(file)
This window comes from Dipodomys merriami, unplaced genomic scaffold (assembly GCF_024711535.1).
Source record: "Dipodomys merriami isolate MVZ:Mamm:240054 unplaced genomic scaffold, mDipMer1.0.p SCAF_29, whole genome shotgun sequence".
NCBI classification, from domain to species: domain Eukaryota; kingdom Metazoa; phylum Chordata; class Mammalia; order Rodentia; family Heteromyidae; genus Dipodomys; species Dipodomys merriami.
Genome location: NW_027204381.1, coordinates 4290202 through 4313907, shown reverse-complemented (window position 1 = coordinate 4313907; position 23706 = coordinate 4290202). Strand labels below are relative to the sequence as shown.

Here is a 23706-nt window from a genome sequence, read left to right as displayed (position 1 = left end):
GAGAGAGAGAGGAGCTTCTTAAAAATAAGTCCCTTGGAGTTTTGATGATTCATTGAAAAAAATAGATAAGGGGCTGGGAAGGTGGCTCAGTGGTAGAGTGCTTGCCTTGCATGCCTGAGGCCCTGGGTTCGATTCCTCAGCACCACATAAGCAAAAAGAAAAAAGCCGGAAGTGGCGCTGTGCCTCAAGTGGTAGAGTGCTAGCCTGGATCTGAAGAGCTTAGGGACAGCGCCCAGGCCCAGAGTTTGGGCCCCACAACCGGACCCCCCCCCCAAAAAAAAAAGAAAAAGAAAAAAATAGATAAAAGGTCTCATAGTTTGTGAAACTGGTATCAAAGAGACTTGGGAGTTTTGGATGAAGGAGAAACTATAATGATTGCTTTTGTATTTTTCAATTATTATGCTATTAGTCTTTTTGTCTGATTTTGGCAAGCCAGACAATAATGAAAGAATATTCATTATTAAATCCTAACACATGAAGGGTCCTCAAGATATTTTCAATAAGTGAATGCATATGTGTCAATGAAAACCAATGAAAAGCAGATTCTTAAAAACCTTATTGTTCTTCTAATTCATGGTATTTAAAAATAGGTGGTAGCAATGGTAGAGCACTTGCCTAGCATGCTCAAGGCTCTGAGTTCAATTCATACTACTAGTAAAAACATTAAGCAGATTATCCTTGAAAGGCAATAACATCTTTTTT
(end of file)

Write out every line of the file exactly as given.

This window comes from Dipodomys merriami, unplaced genomic scaffold (assembly GCF_024711535.1).
Source record: "Dipodomys merriami isolate MVZ:Mamm:240054 unplaced genomic scaffold, mDipMer1.0.p SCAF_29, whole genome shotgun sequence".
NCBI classification, from domain to species: domain Eukaryota; kingdom Metazoa; phylum Chordata; class Mammalia; order Rodentia; family Heteromyidae; genus Dipodomys; species Dipodomys merriami.
Genome location: NW_027204381.1, coordinates 4290202 through 4313907, shown reverse-complemented (window position 1 = coordinate 4313907; position 23706 = coordinate 4290202). Strand labels below are relative to the sequence as shown.

Here is a 23706-nt window from a genome sequence, read left to right as displayed (position 1 = left end):
GAGAGAGAGAGGAGCTTCTTAAAAATAAGTCCCTTGGAGTTTTGATGATTCATTGAAAAAAATAGATAAGGGGCTGGGAAGGTGGCTCAGTGGTAGAGTGCTTGCCTTGCATGCCTGAGGCCCTGGGTTCGATTCCTCAGCACCACATAAGCAAAAAGAAAAAAGCCGGAAGTGGCGCTGTGCCTCAAGTGGTAGAGTGCTAGCCTGGATCTGAAGAGCTTAGGGACAGCGCCCAGGCCCAGAGTTTGGGCCCCACAACCGGACCCCCCCCCCAAAAAAAAAAGAAAAAGAAAAAAATAGATAAAAGGTCTCATAGTTTGTGAAACTGGTATCAAAGAGACTTGGGAGTTTTGGATGAAGGAGAAACTATAATGATTGCTTTTGTATTTTTCAATTATTATGCTATTAGTCTTTTTGTCTGATTTTGGCAAGCCAGACAATAATGAAAGAATATTCATTATTAAATCCTAACACATGAAGGGTCCTCAAGATATTTTCAATAAGTGAATGCATATGTGTCAATGAAAACCAATGAAAAGCAGATTCTTAAAAACCTTATTGTTCTTCTAATTCATGGTATTTAAAAATAGGTGGTAGCAATGGTAGAGCACTTGCCTAGCATGCTCAAGGCTCTGAGTTCAATTCATACTACTAGTAAAAACATTAAGCAGATTATCCTTGAAAGGCAATAACATCTTTTTT